The Story: This experience was my and my daughter's unique experience, but the story's basic framework is not ours alone. Children become frightened and run to their mothers. There are frightened children all over the world, and they and their mothers cling to one another.

The Senses: The fear is unique to each child, but fear is universal. Each mother has a unique urge to provide comfort, but comfort is universal. Tears fall down on cheeks and shoulders in unique patterns, but tears are universal.

To me, the hard part of Story is the unique/universal concept. Humans need to feel that they have unique experiences. But, humans also need to know that they are not alone in their experiences.

I think that it is in the Sharing phase that the contradiction works itself out. Ideally, the scenario goes like this:

Speaker: Here is my story. Here are my feelings. Hearer: I hear your story. I acknowledge your feelings.

Then, the roles reverse:

Speaker, turned Hearer: What is your experience? Hearer, turned Speaker: Here is my story. Here are my feelings.

The two walk away, feeling acknowledged as unique individuals having unique experiences but, through the identification of commonalities, feeling connected to the world without feeling lost in the world.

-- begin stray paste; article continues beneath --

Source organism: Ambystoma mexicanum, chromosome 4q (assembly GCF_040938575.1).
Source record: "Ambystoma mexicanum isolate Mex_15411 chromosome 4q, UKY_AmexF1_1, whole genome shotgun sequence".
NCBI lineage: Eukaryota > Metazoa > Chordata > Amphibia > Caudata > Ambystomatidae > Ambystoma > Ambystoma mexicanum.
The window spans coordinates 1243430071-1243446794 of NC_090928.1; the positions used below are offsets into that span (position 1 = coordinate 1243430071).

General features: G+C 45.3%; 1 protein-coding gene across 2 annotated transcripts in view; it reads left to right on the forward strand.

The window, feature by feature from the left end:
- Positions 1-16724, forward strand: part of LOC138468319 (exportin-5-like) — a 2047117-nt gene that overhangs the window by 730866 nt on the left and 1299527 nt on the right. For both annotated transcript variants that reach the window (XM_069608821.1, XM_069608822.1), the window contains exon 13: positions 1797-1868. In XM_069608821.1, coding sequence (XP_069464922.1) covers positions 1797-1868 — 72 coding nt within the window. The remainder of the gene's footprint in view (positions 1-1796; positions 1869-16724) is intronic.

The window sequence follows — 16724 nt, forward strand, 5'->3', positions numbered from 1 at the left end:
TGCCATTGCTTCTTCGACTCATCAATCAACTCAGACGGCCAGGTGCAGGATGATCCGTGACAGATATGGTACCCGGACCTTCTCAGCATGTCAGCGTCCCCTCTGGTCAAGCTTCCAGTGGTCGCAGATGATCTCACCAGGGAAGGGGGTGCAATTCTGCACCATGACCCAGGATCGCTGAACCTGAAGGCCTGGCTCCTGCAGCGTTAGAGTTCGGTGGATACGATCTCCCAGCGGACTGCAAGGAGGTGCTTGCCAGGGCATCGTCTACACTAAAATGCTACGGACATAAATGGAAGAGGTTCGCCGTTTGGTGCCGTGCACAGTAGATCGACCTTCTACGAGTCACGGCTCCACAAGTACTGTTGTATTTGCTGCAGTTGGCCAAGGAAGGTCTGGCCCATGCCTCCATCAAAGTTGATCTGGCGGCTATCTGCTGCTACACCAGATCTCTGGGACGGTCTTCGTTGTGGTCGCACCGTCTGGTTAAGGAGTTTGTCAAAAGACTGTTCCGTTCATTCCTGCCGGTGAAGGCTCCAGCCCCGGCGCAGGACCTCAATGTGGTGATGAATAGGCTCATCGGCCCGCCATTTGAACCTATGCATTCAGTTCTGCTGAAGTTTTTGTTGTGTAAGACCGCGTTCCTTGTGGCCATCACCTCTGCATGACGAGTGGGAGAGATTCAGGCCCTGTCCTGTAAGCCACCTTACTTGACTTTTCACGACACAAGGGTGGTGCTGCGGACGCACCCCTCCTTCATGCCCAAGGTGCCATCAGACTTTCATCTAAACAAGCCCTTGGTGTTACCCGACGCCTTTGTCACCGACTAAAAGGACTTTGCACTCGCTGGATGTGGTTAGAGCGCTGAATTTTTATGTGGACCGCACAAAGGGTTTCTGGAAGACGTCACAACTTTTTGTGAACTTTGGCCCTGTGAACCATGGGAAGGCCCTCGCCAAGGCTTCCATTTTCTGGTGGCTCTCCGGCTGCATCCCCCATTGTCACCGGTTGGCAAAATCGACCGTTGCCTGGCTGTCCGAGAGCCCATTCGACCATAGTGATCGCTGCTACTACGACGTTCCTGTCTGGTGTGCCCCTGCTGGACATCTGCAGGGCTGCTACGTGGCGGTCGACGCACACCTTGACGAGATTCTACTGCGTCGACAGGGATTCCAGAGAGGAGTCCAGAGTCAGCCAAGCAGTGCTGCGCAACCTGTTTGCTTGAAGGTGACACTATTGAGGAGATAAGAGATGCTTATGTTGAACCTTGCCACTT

Theologically speaking, I think it goes like this: I was hungry, you fed me. You were hungry, I fed you.

As I said above, my daughter is learning to jump, but her toes can't quite convince themselves to leave the ground behind. She thinks that she is a mirror image of me, and that her feet are coming completely off the ground too. (Mommy's toes aren't much higher off the ground that hers. Mommy's calf muscles don't like to work too hard.) My daughter somehow instinctively knows that one, there is pleasure in leaving the ground behind and two, that the ground will be there to stop her fall. She will return to the earth, hopefully landing on the bottoms of her feet and not her tailbone.

She will return to safety, right now in my arms. I pray that she will always have a safe spot. I pray that she hears song, the rolling along of a train or of the ocean as she is enveloped in a warm hug.

I pray that her soul, my soul, and all souls, all unique, find the courage to speak, the courage to hear, to jump, to catch, in universal fashion.

Photo Credit

Read more from Stephanie Little Coyne at her blog.

Comment